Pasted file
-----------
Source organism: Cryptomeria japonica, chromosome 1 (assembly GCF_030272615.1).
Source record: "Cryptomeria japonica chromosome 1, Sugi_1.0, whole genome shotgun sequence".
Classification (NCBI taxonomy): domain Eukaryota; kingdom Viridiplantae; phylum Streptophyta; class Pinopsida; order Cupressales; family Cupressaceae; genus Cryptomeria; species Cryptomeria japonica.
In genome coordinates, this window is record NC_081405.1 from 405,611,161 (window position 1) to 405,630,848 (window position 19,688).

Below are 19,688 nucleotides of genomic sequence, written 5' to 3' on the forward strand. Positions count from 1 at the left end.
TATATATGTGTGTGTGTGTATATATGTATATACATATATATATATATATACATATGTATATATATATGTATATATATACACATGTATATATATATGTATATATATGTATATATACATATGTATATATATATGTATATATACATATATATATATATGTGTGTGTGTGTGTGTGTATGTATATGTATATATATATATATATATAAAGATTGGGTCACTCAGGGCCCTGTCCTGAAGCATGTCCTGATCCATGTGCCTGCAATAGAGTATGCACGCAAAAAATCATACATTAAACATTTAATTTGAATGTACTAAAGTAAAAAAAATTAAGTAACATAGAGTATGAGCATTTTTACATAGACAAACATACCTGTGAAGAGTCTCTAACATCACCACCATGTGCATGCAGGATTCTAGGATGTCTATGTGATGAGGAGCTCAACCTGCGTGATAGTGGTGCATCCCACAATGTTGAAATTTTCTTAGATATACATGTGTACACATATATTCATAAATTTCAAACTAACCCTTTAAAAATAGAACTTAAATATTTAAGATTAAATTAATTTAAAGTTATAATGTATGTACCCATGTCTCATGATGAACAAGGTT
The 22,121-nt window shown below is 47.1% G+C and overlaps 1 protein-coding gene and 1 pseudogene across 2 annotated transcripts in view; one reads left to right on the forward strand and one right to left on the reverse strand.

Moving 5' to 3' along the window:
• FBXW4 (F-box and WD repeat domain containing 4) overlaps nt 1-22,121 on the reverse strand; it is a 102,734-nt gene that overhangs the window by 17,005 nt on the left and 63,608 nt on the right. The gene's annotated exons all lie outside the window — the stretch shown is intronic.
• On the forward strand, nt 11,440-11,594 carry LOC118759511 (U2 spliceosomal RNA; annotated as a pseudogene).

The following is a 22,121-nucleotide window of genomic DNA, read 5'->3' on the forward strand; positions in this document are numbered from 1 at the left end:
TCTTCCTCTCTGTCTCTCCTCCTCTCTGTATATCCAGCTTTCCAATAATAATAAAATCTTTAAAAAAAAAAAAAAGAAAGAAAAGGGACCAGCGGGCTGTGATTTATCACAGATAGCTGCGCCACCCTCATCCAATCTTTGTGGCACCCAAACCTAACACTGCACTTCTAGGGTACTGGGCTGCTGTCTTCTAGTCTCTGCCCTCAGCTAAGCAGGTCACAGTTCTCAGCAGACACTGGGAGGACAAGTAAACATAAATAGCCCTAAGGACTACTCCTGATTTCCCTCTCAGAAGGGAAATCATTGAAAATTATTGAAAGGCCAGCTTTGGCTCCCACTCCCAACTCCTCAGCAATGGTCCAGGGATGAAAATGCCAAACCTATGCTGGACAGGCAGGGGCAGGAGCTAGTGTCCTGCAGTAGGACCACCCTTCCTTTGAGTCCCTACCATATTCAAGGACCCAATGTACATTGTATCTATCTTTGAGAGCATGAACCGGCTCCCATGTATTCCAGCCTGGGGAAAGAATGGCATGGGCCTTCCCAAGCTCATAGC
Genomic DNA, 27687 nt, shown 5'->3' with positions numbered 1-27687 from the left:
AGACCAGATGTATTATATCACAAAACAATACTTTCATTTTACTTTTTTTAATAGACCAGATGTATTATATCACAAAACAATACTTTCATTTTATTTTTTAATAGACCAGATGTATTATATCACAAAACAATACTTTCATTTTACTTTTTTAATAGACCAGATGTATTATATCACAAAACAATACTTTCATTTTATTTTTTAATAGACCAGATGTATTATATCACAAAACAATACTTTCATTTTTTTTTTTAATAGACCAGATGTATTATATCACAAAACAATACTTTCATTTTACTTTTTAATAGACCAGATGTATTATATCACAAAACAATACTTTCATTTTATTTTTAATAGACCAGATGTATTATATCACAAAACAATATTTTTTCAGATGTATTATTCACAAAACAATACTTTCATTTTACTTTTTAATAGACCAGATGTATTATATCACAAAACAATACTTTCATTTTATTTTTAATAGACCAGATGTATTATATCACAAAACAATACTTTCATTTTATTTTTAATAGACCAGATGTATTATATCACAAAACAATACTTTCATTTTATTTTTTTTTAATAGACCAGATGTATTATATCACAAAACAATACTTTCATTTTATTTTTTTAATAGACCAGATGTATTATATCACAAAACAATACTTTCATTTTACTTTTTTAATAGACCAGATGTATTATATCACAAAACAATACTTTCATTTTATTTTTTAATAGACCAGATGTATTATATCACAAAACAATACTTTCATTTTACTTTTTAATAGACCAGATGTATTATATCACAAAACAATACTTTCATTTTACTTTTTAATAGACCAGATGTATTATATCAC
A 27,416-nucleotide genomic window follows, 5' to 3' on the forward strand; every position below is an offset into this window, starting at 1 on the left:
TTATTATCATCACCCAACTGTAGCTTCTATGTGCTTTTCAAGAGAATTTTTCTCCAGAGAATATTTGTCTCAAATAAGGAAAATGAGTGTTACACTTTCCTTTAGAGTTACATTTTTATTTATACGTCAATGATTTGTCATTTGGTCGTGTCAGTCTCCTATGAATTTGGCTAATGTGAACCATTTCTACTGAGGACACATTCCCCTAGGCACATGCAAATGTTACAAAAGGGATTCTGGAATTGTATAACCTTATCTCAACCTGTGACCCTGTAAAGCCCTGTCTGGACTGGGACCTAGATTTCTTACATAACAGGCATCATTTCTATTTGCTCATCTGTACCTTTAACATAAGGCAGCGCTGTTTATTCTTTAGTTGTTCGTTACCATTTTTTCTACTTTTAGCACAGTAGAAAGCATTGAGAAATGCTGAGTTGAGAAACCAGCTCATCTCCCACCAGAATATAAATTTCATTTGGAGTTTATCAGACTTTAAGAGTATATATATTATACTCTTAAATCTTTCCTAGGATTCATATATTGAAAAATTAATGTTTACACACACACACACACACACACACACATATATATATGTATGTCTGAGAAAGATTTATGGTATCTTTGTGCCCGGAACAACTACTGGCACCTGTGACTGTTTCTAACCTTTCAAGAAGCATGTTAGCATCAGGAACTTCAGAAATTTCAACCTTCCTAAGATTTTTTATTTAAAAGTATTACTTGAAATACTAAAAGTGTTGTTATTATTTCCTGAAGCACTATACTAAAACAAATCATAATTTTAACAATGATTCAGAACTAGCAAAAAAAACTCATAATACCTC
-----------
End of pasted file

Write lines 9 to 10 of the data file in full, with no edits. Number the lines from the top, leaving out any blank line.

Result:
• FBXW4 (F-box and WD repeat domain containing 4) overlaps nt 1-22,121 on the reverse strand; it is a 102,734-nt gene that overhangs the window by 17,005 nt on the left and 63,608 nt on the right. The gene's annotated exons all lie outside the window — the stretch shown is intronic.
• On the forward strand, nt 11,440-11,594 carry LOC118759511 (U2 spliceosomal RNA; annotated as a pseudogene).